39 U.S.C. § 3628.

 We find that § 3628 when read with § 3662 effectively precludes any judicial review of service operations decisions made by the Postal Service except those concerning permanent rates and classes of mail.

 The extremely limited judicial review afforded by these sections is consistent with the legislative purpose behind the Postal Reorganization Act and the promotion of efficient, businesslike postal operations.

 As noted in the committee report on S. 3842, the Senate version of what was to become the Postal Reorganization Act, the goal was to give postal management the "unfettered authority and freedom it has been denied for years to maintain and operate an efficient service." Sen. Rep. No. 912, 91st Cong., 2d Sess. 2 (1970).

 While the House Bill on postal reorganization, H.R. 17070 did contain broad provisions for judicial review of Postal Service decisions, see H.R. 17070, 91st Cong., 2d Sess. § 1257 (1970), the Senate bill contained the more limited judicial review language agreed to by the Conference Committee and later enacted into law. See Conference Rep. No. 1363, 91st Cong., 2d Sess., reprinted in 1970 U.S. Code Cong. & Ad. News 3649, 3719.

 While we are aware that the foreclosure of judicial review is not to be lightly inferred, see Barlow v. Collins, 397 U.S. 159, 166, 25 L. Ed. 2d 192, 90 S. Ct. 832 (1970), the import of the statutory scheme enacted by Congress in the Postal Reorganization Act is clear beyond question. Allowing such review would be contrary to the legislative intent to give postal management the discretion and autonomy to make decisions without excessive constraints. It is not the place of the courts to tamper with this rational legislative judgment, in light of the "clear and convincing" evidence of the Congressional intent. See Abbott Laboratories v. Gardner, 387 U.S. 136, 141, 18 L. Ed. 2d 681, 87 S. Ct. 1507 (1967).

 Given the extremely limited role for the judiciary provided by Congress in the Postal Reorganization Act, we are certain that the Act has no room for implied rights of action. To the extent that our holding is contrary to some dicta in Peoples Gas, Light and Coke Co. v. United States Postal Service, 658 F.2d 1182 (7th Cir. 1981), we must respectfully disagree with the reasoning of the Seventh Circuit Court of Appeals.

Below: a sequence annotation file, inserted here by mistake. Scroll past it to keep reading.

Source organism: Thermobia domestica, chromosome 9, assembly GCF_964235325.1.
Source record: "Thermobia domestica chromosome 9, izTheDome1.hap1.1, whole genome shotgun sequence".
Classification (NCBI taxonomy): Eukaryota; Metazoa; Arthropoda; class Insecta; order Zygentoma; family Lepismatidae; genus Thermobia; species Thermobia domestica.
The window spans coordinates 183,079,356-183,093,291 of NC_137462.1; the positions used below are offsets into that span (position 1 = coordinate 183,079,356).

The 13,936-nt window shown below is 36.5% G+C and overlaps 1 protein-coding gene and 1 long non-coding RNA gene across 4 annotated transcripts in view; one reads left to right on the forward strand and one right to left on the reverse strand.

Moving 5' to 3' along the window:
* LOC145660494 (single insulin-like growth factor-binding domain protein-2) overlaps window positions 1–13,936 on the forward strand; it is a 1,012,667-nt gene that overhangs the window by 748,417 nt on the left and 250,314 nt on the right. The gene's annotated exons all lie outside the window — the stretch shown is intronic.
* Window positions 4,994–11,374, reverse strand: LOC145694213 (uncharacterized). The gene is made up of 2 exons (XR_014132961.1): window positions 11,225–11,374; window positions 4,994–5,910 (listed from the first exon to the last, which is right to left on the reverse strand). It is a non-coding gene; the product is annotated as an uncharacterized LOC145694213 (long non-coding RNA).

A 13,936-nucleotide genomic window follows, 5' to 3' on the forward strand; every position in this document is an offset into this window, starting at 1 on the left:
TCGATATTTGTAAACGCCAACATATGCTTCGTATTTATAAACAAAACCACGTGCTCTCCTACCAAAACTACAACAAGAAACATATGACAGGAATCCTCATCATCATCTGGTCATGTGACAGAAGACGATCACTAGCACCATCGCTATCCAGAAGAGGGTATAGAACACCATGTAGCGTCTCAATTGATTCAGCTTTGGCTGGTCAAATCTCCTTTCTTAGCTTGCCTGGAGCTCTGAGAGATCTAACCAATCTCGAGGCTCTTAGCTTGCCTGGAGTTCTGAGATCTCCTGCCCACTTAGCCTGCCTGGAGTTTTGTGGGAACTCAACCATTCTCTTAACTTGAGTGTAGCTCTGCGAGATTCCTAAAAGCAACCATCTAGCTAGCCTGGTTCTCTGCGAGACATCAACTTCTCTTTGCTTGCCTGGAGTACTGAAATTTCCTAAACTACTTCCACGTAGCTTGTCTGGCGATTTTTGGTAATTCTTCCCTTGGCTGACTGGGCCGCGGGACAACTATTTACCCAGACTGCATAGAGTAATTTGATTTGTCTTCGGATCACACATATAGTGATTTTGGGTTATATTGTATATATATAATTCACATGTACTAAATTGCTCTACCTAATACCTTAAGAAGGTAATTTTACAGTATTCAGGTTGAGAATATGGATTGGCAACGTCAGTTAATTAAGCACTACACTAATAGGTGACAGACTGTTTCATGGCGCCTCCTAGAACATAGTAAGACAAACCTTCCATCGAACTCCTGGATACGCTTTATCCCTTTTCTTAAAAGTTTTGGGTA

In Peoples Gas, the court ruled that procurement decisions of the Postal Service were subject to judicial review to check for conformity with the Service's own regulations. Id. at 1190. The Court went on to hold, however, that the plaintiff lacked standing to assert its particular claim. Id. at 1200.

 For a court to take a regulation promulgated by the Postal Service as an internal operating procedure and use it to create a private right of action would be, we think, directly contrary to the intent of Congress as expressed in the Postal Reorganization Act. We believe that the clear intent of the Postal Reorganization Act was to permit the Postal Service to operate like a business and to respond with flexibility and imagination to the task of moving the mail. If this goal is to be effectuated, the courts must permit the Postal Service to act like a business, without subjecting routine decisions to the cost and delay of judicial interference.

 If it should appear at some point in the future that additional postal complaint procedures are desirable, Congress may, of course, elect to provide them. In light of the clear limitations on the role of the judiciary expressed in the Postal Reorganization Act, however, we do not think it appropriate to assume the mantle of Congress and create jurisdiction where none was intended.

 Accordingly, we hold that the Postal Reorganization Act does not create a private right of action for alleged service inadequacies. The complaint will be dismissed for lack of subject matter jurisdiction without prejudice to the plaintiffs' right to bring their grievance to the attention of the Postal Rate Commission as provided by 39 U.S.C. § 3662. An appropriate order will issue.

 [EDITOR'S NOTE: The following court-provided text does not appear at this cite in 553 F. Supp.]


 AND NOW, to-wit, this 17th day of January, 1983, for the reasons provided in the accompanying opinion, it is ORDERED, ADJUDGED and DECREED that the above-captioned case be, and hereby is, DISMISSED.